Contaminated intravenous fluid is suspected in the deaths of 12 pregnant women at a government hospital in northwestern India, police and health authorities said Friday.

Doctors are battling to save the lives of four more women who fell critically ill after being given the fluid in the maternity ward, hospital superintendent Narendra Chhangani said.

Police are investigating the manufacturer and distributors of the tainted IV fluid after the young women died over the past 10 days in the state-run Umaid hospital in Jodhpur, a city in Rajasthan state.

Authorities have seized the remaining bottles of fluid in the hospital after laboratory tests confirmed that some of the bottles were contaminated, a police official said.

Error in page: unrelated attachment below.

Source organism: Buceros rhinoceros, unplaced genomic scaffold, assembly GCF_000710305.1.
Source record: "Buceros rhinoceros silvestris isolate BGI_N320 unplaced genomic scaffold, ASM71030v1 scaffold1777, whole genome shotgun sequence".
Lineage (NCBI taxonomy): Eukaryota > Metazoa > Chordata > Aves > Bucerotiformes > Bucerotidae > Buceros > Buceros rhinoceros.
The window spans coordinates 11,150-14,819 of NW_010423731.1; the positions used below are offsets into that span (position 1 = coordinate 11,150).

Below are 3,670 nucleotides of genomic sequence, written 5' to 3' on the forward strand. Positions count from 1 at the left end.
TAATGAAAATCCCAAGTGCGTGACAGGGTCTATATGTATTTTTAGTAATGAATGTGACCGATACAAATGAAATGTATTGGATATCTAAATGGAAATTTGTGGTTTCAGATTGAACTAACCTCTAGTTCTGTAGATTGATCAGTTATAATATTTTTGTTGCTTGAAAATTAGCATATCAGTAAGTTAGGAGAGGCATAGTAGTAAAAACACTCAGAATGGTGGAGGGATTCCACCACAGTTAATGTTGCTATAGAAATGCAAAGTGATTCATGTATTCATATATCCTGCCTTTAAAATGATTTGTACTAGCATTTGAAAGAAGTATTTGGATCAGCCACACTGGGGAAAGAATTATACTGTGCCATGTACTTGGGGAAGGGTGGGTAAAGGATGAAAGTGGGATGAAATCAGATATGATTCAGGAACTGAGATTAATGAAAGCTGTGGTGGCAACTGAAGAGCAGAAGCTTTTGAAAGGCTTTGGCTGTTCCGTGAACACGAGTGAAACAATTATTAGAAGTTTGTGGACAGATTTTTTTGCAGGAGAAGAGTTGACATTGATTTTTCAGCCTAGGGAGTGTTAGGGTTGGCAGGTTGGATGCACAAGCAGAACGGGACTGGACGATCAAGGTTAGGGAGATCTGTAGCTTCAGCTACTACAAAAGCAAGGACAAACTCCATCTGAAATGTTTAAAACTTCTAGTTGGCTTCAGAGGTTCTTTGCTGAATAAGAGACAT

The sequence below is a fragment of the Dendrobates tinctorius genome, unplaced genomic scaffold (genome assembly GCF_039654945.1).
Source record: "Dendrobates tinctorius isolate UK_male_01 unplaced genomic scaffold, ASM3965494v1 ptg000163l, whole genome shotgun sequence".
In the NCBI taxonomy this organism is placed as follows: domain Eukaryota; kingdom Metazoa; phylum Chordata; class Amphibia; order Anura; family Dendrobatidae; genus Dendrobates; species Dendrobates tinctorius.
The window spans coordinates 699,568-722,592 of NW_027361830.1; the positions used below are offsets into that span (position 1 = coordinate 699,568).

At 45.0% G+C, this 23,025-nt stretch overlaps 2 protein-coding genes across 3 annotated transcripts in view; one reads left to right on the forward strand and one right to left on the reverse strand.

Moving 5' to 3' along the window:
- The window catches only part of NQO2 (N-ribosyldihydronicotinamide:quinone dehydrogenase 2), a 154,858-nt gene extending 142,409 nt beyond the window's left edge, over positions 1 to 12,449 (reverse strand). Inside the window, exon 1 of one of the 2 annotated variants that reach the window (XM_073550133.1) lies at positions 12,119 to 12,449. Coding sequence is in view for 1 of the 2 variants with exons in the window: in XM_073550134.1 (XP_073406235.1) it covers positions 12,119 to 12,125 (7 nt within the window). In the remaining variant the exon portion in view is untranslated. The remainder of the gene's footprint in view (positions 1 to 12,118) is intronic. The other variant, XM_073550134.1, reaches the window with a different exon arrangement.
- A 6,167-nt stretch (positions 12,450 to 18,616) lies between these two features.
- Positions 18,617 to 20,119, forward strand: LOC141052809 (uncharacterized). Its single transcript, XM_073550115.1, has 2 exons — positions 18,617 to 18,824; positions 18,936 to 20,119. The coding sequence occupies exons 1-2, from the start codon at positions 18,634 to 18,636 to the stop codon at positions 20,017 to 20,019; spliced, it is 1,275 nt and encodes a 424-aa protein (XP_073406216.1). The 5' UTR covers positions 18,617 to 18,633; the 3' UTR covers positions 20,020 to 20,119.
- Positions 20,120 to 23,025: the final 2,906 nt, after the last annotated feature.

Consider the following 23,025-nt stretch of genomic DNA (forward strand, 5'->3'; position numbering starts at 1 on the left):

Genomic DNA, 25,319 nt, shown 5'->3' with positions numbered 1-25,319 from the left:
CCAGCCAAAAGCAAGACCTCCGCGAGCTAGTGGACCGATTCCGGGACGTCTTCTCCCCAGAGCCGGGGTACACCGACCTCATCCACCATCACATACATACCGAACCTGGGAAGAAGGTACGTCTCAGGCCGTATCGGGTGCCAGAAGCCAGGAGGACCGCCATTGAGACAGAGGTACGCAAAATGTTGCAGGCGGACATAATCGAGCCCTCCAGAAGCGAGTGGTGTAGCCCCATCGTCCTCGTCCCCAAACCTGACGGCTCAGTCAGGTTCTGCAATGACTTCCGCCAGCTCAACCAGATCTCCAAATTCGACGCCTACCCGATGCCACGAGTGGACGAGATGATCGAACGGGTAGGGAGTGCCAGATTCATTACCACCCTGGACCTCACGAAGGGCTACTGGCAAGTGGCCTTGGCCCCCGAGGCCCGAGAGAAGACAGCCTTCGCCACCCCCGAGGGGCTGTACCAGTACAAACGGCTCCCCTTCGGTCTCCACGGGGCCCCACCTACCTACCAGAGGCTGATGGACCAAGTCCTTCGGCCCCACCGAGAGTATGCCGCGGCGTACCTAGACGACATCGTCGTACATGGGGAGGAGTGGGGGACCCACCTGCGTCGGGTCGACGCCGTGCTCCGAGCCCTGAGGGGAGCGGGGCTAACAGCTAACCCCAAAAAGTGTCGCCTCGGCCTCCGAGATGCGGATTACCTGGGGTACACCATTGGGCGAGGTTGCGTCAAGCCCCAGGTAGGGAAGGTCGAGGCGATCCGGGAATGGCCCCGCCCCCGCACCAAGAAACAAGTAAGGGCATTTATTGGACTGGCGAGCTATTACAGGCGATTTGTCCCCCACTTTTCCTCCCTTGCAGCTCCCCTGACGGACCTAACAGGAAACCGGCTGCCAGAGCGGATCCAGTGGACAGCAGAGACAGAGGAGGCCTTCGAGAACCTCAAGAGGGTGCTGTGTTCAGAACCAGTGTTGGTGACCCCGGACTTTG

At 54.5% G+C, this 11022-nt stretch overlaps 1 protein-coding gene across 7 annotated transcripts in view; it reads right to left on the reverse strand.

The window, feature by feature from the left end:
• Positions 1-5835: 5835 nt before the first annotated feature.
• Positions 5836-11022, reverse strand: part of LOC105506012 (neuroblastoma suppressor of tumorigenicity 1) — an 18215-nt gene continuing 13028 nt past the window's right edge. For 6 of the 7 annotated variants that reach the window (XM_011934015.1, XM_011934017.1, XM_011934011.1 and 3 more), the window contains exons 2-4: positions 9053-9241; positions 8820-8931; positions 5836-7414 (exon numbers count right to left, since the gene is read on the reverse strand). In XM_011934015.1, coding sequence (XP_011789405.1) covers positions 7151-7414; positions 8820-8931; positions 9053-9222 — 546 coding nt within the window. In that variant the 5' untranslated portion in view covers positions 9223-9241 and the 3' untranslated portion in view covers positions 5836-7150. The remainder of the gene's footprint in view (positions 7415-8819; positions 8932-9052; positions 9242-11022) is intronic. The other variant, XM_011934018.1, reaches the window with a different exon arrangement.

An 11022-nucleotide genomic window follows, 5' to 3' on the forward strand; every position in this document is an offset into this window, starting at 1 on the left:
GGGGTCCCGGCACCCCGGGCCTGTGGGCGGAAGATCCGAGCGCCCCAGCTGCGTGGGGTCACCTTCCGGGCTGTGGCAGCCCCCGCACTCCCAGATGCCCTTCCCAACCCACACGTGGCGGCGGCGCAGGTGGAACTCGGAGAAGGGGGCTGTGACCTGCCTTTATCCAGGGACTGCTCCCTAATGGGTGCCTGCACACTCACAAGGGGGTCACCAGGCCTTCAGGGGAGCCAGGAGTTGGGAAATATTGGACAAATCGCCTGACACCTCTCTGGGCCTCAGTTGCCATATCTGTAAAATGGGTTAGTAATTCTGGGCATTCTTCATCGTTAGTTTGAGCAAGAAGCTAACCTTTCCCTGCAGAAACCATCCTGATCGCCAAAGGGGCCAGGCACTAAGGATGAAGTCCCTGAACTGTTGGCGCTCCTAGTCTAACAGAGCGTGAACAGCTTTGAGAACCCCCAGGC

"The hospital administration has banned purchases from the manufacturer of the glucose and the company has been asked to withdraw its IV fluid stocks from all over the country," said inspector general Bhupendra Dak.

Initial tests showed that the glucose supplied to the hospital were tainted with bacteria and fungus, Dak said.

Health authorities were also inspecting the hospital's operating rooms and the maternity ward for infectious bacteria as part of their investigations, he said.

Rajasthan's health minister A. A. Khan said the government was awaiting the results of glucose samples sent for further tests to a laboratory in Calcutta and those responsible for the deaths would be punished.

Tens of thousands of women die in India each year during pregnancy or childbirth because of limited access to emergency care.